The amygdalo-centric model of post-traumatic-stress disorder (PTSD) proposes that it is associated with hyperarousal of the amygdala and insufficient top-down control by the medial prefrontal cortex and the hippocampus. Accordingly, PTSD may be treated with optogenetic stabilization of the amygdale or hippocampus.

Schizophrenia is characterized by abnormalities including auditory hallucinations. These might be treated by suppression of the auditory cortex using optogenetic stabilization. Hypofrontality associated with schizophrenia might be treated with optogenetic excitation in the affected frontal regions. Optogenetic approaches could improve communication and synchronization between different parts of the brain which could help in reducing misattribution of self-generated stimuli as foreign.

Optogenetic stabilization of cells within the arcuate nucleus of the medial hypothalamus, which contain peptide products of proopiomelanocortin (POMC) and cocaine-and-amphetamine-regulating transcript (CART), can be used to reduce compulsive sexual behavior. Optogenetic excitation of cells within the arcuate nucleus of the medial hypothalamus which contain peptide products of proopiomelanocortin (POMC) and cocaine-and-amphetamine-regulating transcript (CART) may be used to increase sexual interest in the treatment of cases of disorders of sexual desire. In the treatment of disorders of hypoactive sexual desire, testosterone production by the testes and the adrenal glands can be increased through optogenetic excitation of the pituitary gland. Optogenetic excitation of the nucleus accumbens can be used for the treatment of anorgasmia.

The suprachiasmatic nucleus secretes melatonin, which serves to regulate sleep/wake cycles. Optogenetic excitation to the suprachiasmatic nucleus can be used to increase melatonin production, inducing sleep, and thereby treating insomnia. Orexin (hypocretin) neurons strongly excite numerous brain nuclei in order to promote wakefulness. Optogenetic excitation of orexin-producing cell populations can be used to treat narcolepsy, and chronic daytime sleepiness.

Optogenetic stimulation of the supraoptic nucleus may be used to induce secretion of oxytocin, can be used to promote parturition during childbirth, and can be used to treat disorders of social attachment.

Like muscular palsies, the motor functions that have been de-afferented by a spinal cord injury may be treated with optogenetic excitation to cause contraction, and optogenetic stabilization to cause relaxation. This latter relaxation via optogenetic stabilization approach may also be used to prevent muscle wasting, maintain tone, and permit coordinated movement as opposing muscle groups are contracted. Likewise, frank spasticity may be treated via optogenetic stabilization. Re-growth of new spinal neuronal tracts may be encouraged via optogenetic excitation, which serves to signal stem cells to sprout axons and dendrites, and to integrate themselves with the network.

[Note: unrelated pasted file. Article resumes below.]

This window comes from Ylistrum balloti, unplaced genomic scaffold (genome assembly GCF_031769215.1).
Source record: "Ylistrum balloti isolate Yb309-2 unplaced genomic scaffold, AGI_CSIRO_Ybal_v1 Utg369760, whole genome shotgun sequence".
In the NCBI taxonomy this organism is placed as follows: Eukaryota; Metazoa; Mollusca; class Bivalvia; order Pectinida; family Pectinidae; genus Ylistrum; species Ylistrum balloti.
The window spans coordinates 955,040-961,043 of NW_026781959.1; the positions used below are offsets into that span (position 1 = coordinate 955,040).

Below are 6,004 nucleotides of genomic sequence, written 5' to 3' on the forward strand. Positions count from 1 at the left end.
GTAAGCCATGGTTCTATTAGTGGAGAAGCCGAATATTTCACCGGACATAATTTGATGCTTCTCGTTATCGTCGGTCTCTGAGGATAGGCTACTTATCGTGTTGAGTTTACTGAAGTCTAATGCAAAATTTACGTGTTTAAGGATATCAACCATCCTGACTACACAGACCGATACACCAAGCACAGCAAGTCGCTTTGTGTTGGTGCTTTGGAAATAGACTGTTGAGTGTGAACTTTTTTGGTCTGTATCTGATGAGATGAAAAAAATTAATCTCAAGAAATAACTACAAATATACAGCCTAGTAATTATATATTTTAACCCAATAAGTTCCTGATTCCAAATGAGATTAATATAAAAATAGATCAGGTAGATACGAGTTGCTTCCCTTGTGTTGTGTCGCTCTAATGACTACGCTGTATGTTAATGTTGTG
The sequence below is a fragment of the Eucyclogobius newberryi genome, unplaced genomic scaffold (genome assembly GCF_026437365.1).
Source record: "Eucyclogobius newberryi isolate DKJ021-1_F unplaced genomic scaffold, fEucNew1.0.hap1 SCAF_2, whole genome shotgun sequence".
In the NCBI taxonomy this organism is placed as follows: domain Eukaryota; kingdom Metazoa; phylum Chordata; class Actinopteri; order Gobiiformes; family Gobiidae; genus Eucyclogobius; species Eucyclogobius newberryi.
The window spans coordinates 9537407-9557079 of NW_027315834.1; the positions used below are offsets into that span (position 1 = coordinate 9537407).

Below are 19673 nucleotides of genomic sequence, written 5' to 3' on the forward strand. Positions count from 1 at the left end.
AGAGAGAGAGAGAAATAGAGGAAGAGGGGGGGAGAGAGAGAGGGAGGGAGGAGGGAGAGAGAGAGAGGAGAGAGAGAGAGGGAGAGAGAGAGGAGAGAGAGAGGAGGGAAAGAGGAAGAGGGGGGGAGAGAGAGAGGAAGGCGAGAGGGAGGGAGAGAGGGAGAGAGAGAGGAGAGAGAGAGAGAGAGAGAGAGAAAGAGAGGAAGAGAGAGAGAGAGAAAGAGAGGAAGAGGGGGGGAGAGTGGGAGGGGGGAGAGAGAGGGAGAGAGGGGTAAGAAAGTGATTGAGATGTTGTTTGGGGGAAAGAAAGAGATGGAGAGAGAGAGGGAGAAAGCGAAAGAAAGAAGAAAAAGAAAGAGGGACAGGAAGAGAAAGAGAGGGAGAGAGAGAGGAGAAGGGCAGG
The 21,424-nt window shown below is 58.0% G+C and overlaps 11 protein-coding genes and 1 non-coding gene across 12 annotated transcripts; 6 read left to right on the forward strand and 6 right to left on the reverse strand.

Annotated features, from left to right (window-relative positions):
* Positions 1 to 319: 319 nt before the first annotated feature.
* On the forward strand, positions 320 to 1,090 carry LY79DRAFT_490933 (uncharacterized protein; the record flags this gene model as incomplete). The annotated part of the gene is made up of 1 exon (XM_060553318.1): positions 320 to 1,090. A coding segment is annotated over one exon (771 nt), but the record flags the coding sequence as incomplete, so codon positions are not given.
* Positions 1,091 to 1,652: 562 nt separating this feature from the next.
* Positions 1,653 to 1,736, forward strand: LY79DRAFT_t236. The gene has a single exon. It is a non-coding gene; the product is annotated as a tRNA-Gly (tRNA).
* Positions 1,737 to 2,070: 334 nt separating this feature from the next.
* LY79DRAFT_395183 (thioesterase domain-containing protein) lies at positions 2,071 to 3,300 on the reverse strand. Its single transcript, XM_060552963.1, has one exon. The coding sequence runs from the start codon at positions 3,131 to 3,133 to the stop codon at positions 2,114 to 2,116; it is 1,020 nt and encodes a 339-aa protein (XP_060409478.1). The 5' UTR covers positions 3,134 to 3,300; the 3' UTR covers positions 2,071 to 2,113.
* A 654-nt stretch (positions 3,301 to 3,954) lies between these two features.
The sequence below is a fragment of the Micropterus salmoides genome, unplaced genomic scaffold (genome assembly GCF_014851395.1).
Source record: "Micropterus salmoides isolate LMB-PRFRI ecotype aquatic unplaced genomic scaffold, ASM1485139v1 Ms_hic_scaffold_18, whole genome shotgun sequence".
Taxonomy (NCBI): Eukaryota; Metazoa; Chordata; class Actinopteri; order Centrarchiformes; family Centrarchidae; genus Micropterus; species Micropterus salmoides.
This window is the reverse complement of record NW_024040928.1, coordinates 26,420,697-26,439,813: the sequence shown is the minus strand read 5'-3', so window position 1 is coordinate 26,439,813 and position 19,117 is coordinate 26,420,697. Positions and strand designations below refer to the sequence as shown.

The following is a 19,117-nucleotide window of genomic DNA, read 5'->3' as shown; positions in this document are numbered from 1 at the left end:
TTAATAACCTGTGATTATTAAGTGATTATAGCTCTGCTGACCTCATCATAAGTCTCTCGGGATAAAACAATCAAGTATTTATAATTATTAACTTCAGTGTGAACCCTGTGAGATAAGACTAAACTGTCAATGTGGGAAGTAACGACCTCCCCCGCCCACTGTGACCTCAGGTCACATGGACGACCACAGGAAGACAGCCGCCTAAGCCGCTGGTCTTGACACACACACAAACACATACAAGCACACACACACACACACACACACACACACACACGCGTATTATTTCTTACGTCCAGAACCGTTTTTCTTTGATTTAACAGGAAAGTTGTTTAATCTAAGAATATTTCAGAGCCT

Stroke deficits include personality change, motor deficits, sensory deficits, cognitive loss, and emotional instability. One strategy for the treatment of stroke deficits is to provide optogenetic stimulation to brain and body structures that have been deafferented from excitatory connections. Similarly, optogenetic stabilization capabilities can be imparted on brain and body structures that have been deafferented from inhibitory connections.

Research indicates that the underlying pathobiology in Tourette's syndrome is a phasic dysfunction of dopamine transmission in cortical and subcortical regions, the thalamus, basal ganglia and frontal cortex. In order to provide therapy, affected areas are preferably first identified using techniques including functional brain imaging and magnetoencephalography (MEG). Whether specifically identified or not, optogenetic stabilization of candidate tracts may be used to suppress motor tics. Post-implantation empirical testing of device parameters reveals which sites of optogenetic stabilization, and which are unnecessary to continue.